The basics of Roth 401(k) retirement plans
Roth retirement plans are popular with investors who want to grow their retirement savings on a tax-free basis and also withdraw income tax-free.
While many are familiar with Roth IRAs, Roth plans are also available with most other types of qualified retirement plans, including 401(k)s.
Like with a Roth IRA, a Roth 401(k) does not provide provide an immediate tax deduction for contributions. However, the investment gains within the account are tax-free, as are the withdrawals made during retirement provided the account is held for at least five years and made:
On account of disability; or
On or after death; or
On or after the account holder reaches age 59 1/2.
This provides a potential benefit for young and moderate-income workers who are in low tax brackets. The pre-tax contributions on a traditional 401(k) may not save these individuals much on their tax bill, because they’re in a lower tax bracket, and likely can’t contribute much to their accounts. But they will benefit later when they make withdrawals because they won’t pay any taxes on the income.
On the other hand, those who believe they will be in a lower tax bracket in retirement than they are currently will likely benefit more from a traditional 401(k) because they will save on taxes now and likely pay a smaller tax bill in retirement.
Experts say one of the advantages a Roth 401(k) has over a traditional 401(k) is its flexibility. One example is the retiree who wants to withdraw a sizable amount during retirement. Because the withdrawals on a regular 401(k) are full taxed as ordinary income, such a withdrawal could move the retiree up to a higher tax bracket. This won’t happen with a Roth 401(k) since there are no taxes on withdrawals if the requirements listed above are met. Early withdrawals on a Roth 401(k) are treated the same as those on a traditional 401(k) plan.
One factor that makes Roth 401(k)s more complicated than traditional plans is how employer matches are treated. Employer matches to a Roth 401(k) are made with pre-tax dollars, just as they are with traditional plans. This requires those funds to be placed in a separate account than the employee contributions to the Roth account. The withdrawals from the employer match account will, therefore, be taxed as ordinary income, just as if it was in a traditional 401(k).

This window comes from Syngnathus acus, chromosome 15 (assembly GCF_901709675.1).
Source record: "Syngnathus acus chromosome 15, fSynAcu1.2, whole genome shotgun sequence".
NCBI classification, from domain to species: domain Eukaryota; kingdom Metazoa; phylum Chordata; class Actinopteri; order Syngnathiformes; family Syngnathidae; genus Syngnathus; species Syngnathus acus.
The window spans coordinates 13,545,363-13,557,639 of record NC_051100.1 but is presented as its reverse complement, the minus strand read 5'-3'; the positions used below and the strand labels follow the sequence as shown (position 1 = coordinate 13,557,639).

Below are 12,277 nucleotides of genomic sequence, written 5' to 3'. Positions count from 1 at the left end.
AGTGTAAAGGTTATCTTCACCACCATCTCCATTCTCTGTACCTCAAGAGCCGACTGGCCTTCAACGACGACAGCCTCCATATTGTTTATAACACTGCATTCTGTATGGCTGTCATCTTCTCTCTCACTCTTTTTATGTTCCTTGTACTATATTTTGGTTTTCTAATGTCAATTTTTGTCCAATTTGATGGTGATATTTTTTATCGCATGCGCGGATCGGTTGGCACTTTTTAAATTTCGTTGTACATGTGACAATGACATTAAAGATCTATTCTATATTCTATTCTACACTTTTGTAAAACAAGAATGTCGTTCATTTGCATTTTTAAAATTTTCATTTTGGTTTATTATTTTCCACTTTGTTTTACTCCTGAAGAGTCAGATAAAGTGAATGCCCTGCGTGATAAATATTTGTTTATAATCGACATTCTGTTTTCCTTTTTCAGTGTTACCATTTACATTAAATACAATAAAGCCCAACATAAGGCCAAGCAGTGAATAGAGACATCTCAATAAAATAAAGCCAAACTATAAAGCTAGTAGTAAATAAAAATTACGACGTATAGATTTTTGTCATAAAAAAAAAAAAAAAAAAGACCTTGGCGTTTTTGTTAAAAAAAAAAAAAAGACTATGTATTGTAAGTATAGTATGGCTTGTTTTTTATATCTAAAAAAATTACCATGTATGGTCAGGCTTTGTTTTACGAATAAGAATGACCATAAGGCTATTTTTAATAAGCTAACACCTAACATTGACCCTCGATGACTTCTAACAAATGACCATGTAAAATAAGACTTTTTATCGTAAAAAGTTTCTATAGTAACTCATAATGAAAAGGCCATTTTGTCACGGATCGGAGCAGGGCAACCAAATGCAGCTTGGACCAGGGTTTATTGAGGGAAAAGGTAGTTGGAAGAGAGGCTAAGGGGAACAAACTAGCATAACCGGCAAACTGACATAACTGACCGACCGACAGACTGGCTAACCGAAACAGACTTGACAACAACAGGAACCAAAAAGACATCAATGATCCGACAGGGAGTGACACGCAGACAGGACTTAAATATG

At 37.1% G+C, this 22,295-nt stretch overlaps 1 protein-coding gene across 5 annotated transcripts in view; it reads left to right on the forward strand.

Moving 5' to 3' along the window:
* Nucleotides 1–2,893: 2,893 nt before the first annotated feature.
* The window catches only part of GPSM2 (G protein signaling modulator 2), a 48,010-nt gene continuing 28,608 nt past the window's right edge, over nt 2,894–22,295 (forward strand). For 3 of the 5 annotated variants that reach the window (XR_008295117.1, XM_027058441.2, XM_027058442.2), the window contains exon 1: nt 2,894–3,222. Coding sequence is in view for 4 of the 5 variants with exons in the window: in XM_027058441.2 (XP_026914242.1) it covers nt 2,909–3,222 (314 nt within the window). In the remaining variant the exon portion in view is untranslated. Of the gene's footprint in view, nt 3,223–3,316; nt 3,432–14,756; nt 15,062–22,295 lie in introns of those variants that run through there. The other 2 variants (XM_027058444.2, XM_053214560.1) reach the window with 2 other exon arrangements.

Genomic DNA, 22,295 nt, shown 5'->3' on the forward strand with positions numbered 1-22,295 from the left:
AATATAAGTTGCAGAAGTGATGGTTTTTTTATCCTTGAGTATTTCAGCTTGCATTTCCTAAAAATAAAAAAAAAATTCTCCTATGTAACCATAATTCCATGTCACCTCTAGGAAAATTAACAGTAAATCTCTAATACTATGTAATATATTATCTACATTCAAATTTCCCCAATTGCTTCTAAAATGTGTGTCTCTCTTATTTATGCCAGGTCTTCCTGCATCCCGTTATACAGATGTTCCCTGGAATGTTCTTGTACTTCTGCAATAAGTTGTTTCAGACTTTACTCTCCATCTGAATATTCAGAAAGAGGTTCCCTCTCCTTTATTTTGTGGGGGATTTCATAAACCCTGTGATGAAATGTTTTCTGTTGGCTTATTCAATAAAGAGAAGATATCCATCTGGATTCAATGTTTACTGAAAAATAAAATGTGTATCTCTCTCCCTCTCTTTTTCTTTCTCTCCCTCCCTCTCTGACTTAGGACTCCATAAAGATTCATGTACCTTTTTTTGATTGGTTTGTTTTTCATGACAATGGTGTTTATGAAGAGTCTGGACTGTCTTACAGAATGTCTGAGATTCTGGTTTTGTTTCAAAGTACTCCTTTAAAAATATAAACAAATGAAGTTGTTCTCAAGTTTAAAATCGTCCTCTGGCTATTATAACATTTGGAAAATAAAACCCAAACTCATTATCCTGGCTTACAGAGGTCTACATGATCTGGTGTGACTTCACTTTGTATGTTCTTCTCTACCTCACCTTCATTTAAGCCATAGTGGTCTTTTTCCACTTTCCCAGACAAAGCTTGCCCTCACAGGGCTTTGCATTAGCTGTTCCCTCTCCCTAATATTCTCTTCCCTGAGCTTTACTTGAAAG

Roth 401(k) vs. Roth IRA
Roth IRAs and 401(k)s offer the advantage of tax-free growth and withdrawals, but there are three main distinctions:
Income limits. There are no income limits to participate in a Roth 401(k) plan. To participate in a Roth IRA, on the other hand, a single filer can have adjusted growth income no higher than $132,000, while married filers are limited to AGI of $194,000 (limits are for 2016 tax year).
Contribution limits. The contribution limits on a Roth 401(k) plan are the same as a traditional 401(k). For 2016, a person can contribute $18,000 for the year to a Roth 401(k) if he or she is under the age of 50, and $24,000 if age 50 or older. Keep in mind that if you have multiple retirement plans, the annual contribution limits apply to all of them; you cannot make an $18,000 contribution to one plan and a similar contribution to another.
Roth IRAs, on the other hand, have much stricter contribution limits. For 2016, a person can contribute no more than $5,500 for the year if under the age of 50, or $6,500 if age 50 or older.
Required minimum distributions. Participants in a Roth 401(k) will need to begin taking a minimum distribution from their account no later than age 70 1/2. Roth IRA participants can leave their money in the account as long as they wish.
One way to get the best of both Roth plans is to take advantage of a direct rollover after you leave your employer. When you change jobs or retire, you have the option of rolling over your Roth 401(k) into a Roth IRA. Once the funds are in the Roth IRA, there are no required minimum distributions like there would be if you left the funds in the 401(k) plan.
It is important to note that if you rolling over the Roth 401(k) funds into a new Roth IRA, you will have to wait five years before making a tax-free withdrawal. If you roll over the funds into an existing Roth IRA, the rollover will assume the same holding period.